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Tell me how to Home Educate AND work

(14 Posts)
Megabus Fri 29-Sep-17 11:45:00

Dd2 is 6, in year 2. I have a chat thread about her on going issues. We left her first school in yr1 due to severe bullying. She appeared settled in New school for the rest of yr1. But year2 is school refusing again.

I want to home school, but I work 30 hours/week and I am a LP. I do have some support from their dad.

Work are quite flexible and I am allowed to wfh/compress hours etc. There are times I need to be in for meetings etc. I need to know what I need to ask of them

I have read that people do home school and WFH. But can't find out HOW?! Has anyone got any workable patterns? How do people do this??

SnapCackleFlop Fri 29-Sep-17 12:00:20

I think there are specific Facebook and Yahoo groups for situations just like this so if you could get on there hopefully someone could give you some ideas.

I know some childminders are 'home ed friendly' too so that might work to help with going to meetings and time when you have to be 'in' work.

I home ed though not in the same position as you. I have 2 DCs but find that it can all feel quite overwhelming sometimes - I admire what you're doing for your DD but look after yourself too as it sounds like you've a lot on your plate. flowers

Have you joined any local home ed groups (again, Facebook, Yahoo, Forums etc.) as you'll probably get recommendations for home ed friendly childminders etc. You might even be able to work out some sort of reciprocal arrangement with another family when you take each other's children for a fixed time each week?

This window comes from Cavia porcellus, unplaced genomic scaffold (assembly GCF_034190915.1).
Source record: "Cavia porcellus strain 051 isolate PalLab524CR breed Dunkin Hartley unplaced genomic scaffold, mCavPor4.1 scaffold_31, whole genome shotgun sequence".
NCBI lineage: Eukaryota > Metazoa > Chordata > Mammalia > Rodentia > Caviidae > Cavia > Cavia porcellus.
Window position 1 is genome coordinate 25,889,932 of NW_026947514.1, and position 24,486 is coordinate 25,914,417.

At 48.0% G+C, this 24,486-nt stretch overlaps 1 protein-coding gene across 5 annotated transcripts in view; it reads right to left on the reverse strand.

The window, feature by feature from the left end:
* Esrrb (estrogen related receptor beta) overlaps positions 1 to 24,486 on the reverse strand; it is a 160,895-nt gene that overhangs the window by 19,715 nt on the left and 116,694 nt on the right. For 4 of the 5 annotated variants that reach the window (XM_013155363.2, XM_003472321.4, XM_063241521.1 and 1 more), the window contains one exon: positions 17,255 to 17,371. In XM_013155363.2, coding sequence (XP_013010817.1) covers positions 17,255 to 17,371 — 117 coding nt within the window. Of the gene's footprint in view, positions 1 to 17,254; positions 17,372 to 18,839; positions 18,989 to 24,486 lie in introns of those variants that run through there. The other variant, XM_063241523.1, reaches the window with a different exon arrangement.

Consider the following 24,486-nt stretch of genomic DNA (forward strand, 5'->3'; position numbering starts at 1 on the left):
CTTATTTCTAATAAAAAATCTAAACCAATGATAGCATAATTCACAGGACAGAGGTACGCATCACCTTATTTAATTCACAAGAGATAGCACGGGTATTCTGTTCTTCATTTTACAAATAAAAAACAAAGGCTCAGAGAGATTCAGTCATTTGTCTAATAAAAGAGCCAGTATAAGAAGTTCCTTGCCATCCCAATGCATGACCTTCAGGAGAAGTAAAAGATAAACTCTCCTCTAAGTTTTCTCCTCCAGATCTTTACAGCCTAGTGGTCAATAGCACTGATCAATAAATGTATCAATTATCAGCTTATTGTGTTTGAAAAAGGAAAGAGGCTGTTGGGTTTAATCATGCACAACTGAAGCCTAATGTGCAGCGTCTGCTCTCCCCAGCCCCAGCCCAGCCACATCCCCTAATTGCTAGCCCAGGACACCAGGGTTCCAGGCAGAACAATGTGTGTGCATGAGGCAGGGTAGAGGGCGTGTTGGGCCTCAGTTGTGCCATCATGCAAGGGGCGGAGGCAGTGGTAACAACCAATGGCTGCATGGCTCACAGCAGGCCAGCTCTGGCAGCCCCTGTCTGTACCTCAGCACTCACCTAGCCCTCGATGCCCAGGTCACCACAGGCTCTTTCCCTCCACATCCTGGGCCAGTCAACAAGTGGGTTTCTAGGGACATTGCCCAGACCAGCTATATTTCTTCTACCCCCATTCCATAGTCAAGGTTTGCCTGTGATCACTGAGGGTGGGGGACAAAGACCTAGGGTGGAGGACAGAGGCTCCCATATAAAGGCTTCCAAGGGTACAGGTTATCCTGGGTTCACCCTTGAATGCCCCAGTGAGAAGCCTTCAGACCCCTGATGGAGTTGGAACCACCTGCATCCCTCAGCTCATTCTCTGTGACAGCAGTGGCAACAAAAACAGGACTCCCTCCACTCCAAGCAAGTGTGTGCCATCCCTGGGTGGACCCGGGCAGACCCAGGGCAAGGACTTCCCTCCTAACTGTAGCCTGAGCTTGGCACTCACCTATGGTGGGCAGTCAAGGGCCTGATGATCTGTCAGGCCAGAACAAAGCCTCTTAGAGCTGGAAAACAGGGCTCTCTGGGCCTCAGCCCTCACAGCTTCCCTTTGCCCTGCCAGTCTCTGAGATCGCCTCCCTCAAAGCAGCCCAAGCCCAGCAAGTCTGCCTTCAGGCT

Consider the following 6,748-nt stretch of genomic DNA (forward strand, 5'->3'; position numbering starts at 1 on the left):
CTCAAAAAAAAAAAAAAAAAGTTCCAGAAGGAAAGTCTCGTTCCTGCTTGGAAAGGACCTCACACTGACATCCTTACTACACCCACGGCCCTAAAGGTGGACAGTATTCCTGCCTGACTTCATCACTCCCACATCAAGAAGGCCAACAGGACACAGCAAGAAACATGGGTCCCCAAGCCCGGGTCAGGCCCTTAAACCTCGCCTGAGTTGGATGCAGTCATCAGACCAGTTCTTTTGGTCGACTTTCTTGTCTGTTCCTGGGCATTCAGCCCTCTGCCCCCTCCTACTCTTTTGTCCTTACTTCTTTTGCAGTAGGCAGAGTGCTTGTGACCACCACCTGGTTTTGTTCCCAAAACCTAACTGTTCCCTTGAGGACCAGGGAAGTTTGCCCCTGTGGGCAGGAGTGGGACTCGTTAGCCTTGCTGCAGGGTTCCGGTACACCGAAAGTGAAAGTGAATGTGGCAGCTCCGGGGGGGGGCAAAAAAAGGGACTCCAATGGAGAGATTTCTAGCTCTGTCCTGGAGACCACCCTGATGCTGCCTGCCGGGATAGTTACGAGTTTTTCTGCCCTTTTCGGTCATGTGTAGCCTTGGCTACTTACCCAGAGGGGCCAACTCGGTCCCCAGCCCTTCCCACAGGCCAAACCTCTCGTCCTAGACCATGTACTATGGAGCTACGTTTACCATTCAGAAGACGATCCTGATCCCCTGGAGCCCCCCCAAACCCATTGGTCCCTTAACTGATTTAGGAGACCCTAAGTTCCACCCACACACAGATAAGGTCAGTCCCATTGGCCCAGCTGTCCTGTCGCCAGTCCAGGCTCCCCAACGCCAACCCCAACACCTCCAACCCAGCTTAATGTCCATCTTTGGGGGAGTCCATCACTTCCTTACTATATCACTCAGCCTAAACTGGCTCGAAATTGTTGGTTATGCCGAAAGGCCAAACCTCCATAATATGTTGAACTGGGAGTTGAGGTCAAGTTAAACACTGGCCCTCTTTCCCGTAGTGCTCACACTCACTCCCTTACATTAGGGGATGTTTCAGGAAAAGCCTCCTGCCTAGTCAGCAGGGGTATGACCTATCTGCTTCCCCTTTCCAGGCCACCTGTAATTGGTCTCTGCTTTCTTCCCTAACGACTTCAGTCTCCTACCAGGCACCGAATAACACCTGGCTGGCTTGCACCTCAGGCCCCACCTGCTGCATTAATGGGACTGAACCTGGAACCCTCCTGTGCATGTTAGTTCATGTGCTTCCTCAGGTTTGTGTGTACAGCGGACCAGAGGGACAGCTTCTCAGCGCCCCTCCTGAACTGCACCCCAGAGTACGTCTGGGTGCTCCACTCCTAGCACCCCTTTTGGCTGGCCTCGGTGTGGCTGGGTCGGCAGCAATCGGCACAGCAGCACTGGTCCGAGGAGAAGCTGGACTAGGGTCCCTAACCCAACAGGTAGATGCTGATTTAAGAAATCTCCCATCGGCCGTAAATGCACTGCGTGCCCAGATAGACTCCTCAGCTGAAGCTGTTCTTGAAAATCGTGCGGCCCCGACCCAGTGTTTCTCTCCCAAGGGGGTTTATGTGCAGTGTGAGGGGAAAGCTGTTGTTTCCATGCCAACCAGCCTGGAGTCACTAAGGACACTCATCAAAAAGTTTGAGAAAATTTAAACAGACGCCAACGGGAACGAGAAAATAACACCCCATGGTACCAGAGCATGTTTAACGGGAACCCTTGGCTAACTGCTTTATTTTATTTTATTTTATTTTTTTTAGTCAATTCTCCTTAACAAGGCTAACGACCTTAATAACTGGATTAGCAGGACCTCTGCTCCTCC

Hope things get sorted out smile

SunSeaAndSangria Fri 29-Sep-17 15:18:25

The good thing about home ed is you can do it around your work hours, later in the day, evenings, weekends etc.

Megabus Fri 29-Sep-17 15:38:22

Yy Sun, even so, then you need to find childcare, if you are working during the day. That's what I don't get...surely that is the same as sending them to school?

MyBrilliantDisguise Fri 29-Sep-17 15:40:28

I think if you have to work (as do most of us) then school has to be the option. Your daughter's had a rough time. What's the school doing about it?

SunSeaAndSangria Fri 29-Sep-17 15:52:23

Sorry, yes that is a big problem. My OH takes annual leave when I have training, will her dad consider this? Any family or friends she can stay with?

Megabus Fri 29-Sep-17 15:56:57

So when/how do you do your everyday work Sun? Do you work from home? In the evenings? confused

MyDcAreMarvel Fri 29-Sep-17 16:03:30

Childminders will often take home ed dc, if you are eligible for tax credits you can use them. If not tax free childcare.

SunSeaAndSangria Fri 29-Sep-17 17:21:27

I work evenings and nights, mainly weekends, around OH's rota. It's bloody knackering, but just about manageable.

RavingRoo Fri 29-Sep-17 17:22:42

Private tutor? Kumon lessons in maths and English everyday?

PalmerViolets Fri 29-Sep-17 17:30:16

I home ed 2 dcs and had to change my job to facilitate this. I now do agency work on dhs days off, not ideal and I earn a lot less, my dcs have ASD so no chance of finding a child minder to have them, plus they probably wouldn't go. I hope you find a workable solution. It's bloody hard wine